Drawing was an integral throughline in Monir’s wide-ranging practice, providing a means for exercising spatial thinking through experimentation with geometric structure. Certain drawings or studies correspond to eventual three-dimensional, sculptural applications of their forms, while others employ rhythmic patterning and calligraphic mark-making to create dimensional effects within the picture plane. Typically rendered in vivid hues of felt-tipped marker and colored pencil, Monir’s works on paper demonstrate her ability to cast fields of radiant, expressive energy from pared-down arrangements of line and form, through a process characterized by structural precision.

The Islamic Revolution in 1979 marked the beginning of Monir’s 26-year exile in New York. During this period characterized by distance, the artist's ongoing drawing practice played an increasingly critical role in reinforcing a vital sense of continuity and connection to her homeland. Finding herself indefinitely estranged from her studio and other resources necessary to continue producing large-scale sculpture, she honed connection with cultural memory through intensive exercises in drawing, collage, jewelry, carpets, and small-scale sculpture. Following the death of her husband in 1991, while still in exile, she also created sculptural memory boxes referred to as Heartaches, filled with family photographs and other personal ephemera. The assemblages reference lost homes and lost people comprising the fabric of her personal memories.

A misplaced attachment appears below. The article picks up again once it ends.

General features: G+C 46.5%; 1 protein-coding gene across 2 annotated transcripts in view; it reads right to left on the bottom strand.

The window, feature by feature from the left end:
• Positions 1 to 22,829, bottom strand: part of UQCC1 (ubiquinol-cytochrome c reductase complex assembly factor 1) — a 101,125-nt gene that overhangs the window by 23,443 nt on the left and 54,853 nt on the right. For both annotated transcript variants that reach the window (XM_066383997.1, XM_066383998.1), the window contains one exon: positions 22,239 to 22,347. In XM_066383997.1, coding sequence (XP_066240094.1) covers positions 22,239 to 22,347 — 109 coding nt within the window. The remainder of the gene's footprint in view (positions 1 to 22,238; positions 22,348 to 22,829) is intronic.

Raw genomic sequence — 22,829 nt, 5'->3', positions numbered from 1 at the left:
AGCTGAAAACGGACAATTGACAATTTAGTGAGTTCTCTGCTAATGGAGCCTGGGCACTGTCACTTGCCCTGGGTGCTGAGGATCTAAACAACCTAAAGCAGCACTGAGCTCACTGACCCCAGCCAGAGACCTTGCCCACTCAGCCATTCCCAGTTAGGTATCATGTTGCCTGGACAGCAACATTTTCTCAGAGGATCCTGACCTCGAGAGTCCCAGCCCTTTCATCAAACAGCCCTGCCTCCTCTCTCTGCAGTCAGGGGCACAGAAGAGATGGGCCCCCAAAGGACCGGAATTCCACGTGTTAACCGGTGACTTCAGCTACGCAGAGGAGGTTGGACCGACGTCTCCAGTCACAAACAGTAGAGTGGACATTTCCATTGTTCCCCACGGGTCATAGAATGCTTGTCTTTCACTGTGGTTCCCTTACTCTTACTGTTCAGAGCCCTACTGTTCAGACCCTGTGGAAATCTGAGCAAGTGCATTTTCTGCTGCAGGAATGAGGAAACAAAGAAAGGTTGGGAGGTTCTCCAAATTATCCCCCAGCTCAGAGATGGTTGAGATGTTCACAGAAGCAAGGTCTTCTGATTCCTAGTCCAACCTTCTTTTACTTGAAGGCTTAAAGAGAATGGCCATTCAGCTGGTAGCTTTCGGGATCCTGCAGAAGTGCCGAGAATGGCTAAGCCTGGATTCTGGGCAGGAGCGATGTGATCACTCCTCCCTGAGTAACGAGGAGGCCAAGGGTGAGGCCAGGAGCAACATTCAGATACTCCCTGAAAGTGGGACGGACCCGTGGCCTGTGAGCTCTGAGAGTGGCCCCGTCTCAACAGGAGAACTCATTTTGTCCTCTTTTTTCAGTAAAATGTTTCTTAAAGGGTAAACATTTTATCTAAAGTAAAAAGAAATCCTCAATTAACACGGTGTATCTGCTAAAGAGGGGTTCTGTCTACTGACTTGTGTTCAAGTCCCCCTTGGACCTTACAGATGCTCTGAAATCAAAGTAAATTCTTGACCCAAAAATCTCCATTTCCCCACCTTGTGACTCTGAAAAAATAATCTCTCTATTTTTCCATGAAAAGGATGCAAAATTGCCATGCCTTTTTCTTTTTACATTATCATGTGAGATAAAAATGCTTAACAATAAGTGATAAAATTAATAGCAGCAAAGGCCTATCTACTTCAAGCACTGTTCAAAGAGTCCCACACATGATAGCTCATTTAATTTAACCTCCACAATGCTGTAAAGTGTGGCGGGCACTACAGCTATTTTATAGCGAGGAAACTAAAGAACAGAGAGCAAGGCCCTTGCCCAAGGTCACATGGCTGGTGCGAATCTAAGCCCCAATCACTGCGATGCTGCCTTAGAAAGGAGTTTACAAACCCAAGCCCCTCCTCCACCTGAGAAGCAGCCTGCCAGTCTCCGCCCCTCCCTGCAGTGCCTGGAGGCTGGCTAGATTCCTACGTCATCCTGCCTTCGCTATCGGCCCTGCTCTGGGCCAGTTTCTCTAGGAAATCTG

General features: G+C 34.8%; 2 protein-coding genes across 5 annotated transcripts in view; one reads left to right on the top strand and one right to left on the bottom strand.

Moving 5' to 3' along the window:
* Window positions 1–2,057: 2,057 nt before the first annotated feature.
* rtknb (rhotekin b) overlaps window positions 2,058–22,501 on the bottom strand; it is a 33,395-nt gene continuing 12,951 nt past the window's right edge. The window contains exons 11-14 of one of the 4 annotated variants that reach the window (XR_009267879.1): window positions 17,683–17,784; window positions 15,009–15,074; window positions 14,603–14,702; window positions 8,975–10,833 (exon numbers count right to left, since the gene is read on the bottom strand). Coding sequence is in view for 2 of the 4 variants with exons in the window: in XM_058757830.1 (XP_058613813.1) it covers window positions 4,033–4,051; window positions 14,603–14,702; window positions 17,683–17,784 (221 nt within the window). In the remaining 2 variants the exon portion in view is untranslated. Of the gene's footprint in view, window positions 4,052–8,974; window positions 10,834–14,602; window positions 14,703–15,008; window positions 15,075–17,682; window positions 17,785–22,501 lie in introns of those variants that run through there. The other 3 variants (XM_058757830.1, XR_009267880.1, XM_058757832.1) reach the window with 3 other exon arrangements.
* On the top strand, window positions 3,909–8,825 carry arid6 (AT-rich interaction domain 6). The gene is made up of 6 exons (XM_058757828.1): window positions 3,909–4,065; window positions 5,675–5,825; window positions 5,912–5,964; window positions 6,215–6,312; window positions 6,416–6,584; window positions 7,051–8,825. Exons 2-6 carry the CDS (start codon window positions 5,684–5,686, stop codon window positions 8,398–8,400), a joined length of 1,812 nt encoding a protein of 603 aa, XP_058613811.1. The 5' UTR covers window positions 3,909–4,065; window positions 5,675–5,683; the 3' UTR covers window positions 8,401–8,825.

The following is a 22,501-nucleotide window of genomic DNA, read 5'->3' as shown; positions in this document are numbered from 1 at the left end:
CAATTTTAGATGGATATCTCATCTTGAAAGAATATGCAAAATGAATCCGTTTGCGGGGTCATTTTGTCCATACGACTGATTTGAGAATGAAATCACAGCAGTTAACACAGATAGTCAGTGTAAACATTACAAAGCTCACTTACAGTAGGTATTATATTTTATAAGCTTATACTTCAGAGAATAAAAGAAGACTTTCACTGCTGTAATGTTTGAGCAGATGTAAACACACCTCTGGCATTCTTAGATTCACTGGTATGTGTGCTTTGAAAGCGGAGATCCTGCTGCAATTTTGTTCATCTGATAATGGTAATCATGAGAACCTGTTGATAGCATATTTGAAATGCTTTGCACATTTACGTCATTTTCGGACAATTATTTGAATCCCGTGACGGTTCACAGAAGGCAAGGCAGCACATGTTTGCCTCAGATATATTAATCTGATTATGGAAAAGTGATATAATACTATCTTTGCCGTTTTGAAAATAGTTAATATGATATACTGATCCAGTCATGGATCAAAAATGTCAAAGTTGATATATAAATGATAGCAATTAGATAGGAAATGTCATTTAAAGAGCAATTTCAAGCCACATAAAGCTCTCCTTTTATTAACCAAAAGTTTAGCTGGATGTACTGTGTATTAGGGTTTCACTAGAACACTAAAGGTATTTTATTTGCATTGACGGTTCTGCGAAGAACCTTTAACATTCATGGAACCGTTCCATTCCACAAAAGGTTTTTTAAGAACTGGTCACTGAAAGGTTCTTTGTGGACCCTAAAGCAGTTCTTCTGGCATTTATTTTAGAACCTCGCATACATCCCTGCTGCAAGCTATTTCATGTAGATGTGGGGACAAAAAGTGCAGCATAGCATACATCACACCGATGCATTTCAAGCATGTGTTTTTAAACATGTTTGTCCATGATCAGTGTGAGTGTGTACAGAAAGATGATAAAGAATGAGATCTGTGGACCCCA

In 2004, Monir returned once again to Tehran, where she reaffirmed her place among Iran’s art community and continued to make sculptural work until her death in 2019. Over the course of a life marked by migration and revolution, she blended tradition with permutations in the avant-garde to create a cohesive and widely varied body of work that is uniquely her own. As curator Suzanne Cotter describes, each of Monir’s new sculptures “carries a history of the sculptures and drawings that have preceded it. With each new beginning comes a new progression whose formal expression of spatial unfolding and unity, while clearly acknowledging Sufi thought, might also be understood metaphorically as an existential portrait of the artist and her trajectory—to begin, advance boldly, and begin again.”